Protect – My wise friend Leith Anderson has noted, “Change agents need protectors.” Pastors are targets of change-resistant antagonists. These people seldom play by the biblical rules of relational authenticity. In an effort to control the agenda of the church they back-bite, circulate rumors, and subtly seek to undermine the leadership.

Critics usually lose momentum when they cannot find a listening ear. I often say, “You may be lord of your tongue but I am also master of my ears.” Protect your pastoral leaders by refusing to give an ear to these destructive voices. Insist that they go directly to the leadership or cease and desist.

Beyond this, gossips and controllers need to be confronted about their divisive behavior according to the principles of Matthew 18:15-17. When the entire body works biblically to deal with spiritual disease and maintain godly health, the church prospers, pastors are protected, and Christ is praised.

Serve – Overloaded and weary pastors are often surrounded by members who are not doing their share to steward their own spiritual gifts and serve the mission of the church. Those who serve with passion and perseverance help lift the load and build up the church. Servants usually have gracious and godly attitudes since those who are pulling on the oars seldom have the time or desire to rock the boat. As one pastor said, “You can sit on the shore and watch us row. You can get in the boat and help us row. But, please don’t just sit in the boat shooting holes in the bottom.” Few things are more demoralizing to leaders than coping with non-contributors who function as high-maintenance Monday morning quarterbacks.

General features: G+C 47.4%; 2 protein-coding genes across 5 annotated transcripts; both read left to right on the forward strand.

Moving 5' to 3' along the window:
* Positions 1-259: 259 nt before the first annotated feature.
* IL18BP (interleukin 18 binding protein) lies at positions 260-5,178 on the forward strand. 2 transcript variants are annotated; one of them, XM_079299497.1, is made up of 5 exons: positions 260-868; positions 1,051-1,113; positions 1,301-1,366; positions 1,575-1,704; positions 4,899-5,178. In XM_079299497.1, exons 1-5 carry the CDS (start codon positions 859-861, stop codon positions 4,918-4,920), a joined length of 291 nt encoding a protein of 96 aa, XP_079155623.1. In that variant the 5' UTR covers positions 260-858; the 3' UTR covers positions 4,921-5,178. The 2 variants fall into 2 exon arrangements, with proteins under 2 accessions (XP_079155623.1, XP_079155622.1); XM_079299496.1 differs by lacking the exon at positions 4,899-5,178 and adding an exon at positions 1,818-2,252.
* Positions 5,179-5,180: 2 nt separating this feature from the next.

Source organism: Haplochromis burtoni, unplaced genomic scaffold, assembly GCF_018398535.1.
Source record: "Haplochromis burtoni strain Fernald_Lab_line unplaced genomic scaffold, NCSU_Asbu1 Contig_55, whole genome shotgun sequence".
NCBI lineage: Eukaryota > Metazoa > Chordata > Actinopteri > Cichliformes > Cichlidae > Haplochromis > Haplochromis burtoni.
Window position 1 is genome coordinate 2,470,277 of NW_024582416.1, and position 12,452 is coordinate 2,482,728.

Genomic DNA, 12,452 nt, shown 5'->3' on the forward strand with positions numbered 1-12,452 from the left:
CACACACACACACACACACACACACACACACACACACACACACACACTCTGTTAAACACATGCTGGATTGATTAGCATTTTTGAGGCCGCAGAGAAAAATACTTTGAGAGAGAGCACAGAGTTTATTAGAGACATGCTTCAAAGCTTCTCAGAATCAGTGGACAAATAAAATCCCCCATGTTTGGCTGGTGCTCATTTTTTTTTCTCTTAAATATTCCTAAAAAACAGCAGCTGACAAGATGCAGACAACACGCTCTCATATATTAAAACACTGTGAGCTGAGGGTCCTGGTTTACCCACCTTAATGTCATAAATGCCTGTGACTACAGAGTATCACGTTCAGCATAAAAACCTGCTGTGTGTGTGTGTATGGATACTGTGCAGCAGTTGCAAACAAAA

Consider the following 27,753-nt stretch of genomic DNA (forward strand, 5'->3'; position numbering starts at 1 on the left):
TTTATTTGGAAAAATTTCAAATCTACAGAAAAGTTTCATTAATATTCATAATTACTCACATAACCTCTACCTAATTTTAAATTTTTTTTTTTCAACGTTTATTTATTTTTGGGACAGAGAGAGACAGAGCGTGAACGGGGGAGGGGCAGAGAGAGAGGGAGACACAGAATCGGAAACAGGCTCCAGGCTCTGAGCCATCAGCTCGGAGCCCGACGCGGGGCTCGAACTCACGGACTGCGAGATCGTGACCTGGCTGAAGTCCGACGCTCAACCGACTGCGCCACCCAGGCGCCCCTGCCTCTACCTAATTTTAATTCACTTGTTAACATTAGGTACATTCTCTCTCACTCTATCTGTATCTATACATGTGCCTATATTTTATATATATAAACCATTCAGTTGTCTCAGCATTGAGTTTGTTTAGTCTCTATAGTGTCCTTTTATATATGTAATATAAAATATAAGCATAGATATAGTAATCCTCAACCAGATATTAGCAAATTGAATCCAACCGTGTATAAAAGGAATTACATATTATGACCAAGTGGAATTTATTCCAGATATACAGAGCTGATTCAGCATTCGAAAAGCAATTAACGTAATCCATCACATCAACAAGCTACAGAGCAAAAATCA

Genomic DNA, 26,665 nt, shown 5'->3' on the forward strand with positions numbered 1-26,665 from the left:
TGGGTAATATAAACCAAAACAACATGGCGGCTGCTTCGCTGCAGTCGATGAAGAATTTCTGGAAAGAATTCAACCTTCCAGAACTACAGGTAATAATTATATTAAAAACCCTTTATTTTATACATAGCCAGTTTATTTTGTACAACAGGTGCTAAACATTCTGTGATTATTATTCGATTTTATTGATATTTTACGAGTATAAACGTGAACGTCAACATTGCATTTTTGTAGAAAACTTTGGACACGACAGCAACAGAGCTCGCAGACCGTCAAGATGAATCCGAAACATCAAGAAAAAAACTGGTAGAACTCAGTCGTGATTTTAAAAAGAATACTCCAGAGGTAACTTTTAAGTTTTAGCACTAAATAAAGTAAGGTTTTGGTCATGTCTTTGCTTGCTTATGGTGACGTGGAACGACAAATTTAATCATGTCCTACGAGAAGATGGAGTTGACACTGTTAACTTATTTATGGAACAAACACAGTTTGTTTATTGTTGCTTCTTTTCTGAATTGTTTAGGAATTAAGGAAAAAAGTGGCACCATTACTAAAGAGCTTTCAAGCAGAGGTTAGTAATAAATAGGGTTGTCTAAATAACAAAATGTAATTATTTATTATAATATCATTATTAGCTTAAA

Discern – Churches are not perfect and pastors are 100% human. There will always be things we do not like about the ministry. We will always have preferences that are disappointed by the pastor’s leadership or approach. It is important that we discern which issues are really worth our concern. There are usually few hills worth dying on.

When leaders have to spend energy resolving concerns over non-essential issues, it distracts and dissipates their effectiveness. Focus that should be given to meeting real needs and leading in the vital mission of the church gets squandered by needless squabbles.

Good Returns

Hebrews 13:17 tells us that our spiritual leaders watch out for our souls as those who must give an account to God. This is a serious and sacrificial obligation. This verse exhorts us to support them wholeheartedly so they can lead “with joy and not with grief for that would be unprofitable for you.” Joyful leaders are profitable leaders. When they feel that their leadership is a grievous task, no one benefits. The Amplified Bible says, “Do your part to let them do this with gladness and not with sighing and groaning.”

Let’s all reap the profit that comes when we encourage and appreciate our spiritual leaders. The positive advancement of the work of the Gospel depends on it.

Copyright © 2016 Daniel Henderson. All rights reserved.